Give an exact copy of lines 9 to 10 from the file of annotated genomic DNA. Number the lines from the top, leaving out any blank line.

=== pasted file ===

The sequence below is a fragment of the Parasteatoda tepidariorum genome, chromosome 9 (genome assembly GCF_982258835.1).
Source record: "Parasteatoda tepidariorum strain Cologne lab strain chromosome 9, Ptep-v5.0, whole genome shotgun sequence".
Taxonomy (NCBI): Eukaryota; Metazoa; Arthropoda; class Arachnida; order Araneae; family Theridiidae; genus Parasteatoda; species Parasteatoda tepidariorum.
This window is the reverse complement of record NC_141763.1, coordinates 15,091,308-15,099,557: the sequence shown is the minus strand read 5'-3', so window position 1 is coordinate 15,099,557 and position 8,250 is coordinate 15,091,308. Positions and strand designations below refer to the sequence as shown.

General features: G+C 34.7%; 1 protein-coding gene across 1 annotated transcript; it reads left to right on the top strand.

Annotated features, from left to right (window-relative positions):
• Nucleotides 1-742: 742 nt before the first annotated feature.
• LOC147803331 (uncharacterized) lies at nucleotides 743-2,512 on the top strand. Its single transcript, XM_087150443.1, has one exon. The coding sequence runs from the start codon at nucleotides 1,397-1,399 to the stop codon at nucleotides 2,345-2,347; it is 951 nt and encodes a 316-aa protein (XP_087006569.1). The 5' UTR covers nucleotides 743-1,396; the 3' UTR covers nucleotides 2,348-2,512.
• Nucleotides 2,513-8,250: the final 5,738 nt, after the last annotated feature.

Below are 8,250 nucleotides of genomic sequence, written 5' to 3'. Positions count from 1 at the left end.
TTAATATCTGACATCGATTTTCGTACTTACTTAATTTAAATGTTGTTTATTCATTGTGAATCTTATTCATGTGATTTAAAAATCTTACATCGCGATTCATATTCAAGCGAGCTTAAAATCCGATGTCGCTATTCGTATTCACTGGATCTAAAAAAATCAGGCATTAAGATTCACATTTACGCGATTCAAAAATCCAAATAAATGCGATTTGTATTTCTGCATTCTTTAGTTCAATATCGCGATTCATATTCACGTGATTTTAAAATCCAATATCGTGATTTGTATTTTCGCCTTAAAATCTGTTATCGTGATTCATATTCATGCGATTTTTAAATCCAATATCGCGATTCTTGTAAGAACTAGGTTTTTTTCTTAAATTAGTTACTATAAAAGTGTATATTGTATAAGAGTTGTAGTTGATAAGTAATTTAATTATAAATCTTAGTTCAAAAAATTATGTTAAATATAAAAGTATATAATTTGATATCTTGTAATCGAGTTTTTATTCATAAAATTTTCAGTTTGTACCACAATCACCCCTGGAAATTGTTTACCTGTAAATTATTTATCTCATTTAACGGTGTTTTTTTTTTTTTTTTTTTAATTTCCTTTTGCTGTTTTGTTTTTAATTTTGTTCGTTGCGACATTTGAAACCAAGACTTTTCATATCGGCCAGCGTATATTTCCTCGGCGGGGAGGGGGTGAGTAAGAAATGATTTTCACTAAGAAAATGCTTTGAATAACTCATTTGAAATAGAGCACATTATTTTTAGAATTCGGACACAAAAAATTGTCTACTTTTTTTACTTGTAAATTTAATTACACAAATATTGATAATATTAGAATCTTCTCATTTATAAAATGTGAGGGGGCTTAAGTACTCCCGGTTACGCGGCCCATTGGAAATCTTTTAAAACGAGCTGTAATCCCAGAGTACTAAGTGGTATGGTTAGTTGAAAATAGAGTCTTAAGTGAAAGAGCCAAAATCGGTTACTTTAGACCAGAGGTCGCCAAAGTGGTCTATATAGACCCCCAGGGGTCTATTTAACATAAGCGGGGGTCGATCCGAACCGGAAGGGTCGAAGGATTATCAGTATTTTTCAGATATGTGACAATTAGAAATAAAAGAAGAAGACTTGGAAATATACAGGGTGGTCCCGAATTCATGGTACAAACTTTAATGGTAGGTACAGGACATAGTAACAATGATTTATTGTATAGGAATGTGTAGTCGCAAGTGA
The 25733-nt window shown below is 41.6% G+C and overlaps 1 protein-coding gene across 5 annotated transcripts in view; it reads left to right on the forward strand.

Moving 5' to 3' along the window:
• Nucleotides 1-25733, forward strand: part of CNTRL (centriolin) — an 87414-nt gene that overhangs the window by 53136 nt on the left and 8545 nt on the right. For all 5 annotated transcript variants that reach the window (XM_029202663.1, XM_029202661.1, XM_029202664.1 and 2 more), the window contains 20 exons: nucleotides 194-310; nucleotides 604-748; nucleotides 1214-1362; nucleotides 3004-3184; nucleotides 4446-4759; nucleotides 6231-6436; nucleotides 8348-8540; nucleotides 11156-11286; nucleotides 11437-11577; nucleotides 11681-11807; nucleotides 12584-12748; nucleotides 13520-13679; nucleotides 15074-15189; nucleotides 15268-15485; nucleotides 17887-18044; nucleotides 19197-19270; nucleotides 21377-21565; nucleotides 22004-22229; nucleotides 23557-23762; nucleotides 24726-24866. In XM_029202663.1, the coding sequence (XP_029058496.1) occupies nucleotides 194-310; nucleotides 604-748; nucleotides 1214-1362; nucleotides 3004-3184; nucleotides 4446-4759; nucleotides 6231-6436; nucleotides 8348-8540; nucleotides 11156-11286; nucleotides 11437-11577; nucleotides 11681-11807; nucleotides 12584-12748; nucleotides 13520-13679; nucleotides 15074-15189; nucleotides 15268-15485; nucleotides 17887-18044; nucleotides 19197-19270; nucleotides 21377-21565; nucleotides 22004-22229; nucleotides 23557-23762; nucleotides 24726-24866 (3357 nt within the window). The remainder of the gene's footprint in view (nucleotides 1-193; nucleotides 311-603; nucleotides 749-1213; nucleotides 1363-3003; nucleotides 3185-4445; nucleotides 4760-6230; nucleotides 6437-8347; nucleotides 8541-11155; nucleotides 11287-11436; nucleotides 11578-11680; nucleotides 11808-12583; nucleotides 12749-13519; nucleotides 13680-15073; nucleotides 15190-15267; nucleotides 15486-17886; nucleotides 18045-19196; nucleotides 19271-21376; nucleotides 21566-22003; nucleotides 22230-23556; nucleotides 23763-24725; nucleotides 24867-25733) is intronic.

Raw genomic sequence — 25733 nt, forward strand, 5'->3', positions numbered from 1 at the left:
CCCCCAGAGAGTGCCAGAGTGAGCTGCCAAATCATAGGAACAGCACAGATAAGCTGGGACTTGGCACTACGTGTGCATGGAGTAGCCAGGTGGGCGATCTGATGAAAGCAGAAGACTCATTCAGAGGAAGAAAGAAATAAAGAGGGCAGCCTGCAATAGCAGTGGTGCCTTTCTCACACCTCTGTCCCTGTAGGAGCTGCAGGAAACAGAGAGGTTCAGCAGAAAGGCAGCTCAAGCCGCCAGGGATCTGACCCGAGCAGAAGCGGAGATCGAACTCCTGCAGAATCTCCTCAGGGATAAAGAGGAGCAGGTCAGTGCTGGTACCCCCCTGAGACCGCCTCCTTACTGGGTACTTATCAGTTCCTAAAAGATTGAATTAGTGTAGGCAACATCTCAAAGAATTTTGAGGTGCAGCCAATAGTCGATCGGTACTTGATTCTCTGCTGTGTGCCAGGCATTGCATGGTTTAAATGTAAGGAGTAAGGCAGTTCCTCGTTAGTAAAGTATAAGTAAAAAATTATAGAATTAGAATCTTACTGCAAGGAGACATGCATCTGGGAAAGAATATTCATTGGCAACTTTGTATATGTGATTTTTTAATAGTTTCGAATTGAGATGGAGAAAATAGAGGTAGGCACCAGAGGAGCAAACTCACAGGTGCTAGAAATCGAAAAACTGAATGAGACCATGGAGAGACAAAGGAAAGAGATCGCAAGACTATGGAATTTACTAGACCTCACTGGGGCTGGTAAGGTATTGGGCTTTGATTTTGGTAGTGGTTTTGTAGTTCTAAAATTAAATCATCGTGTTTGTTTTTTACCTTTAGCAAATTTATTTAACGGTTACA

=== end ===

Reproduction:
• Nucleotides 2,513-8,250: the final 5,738 nt, after the last annotated feature.

Below are 8,250 nucleotides of genomic sequence, written 5' to 3'. Positions count from 1 at the left end.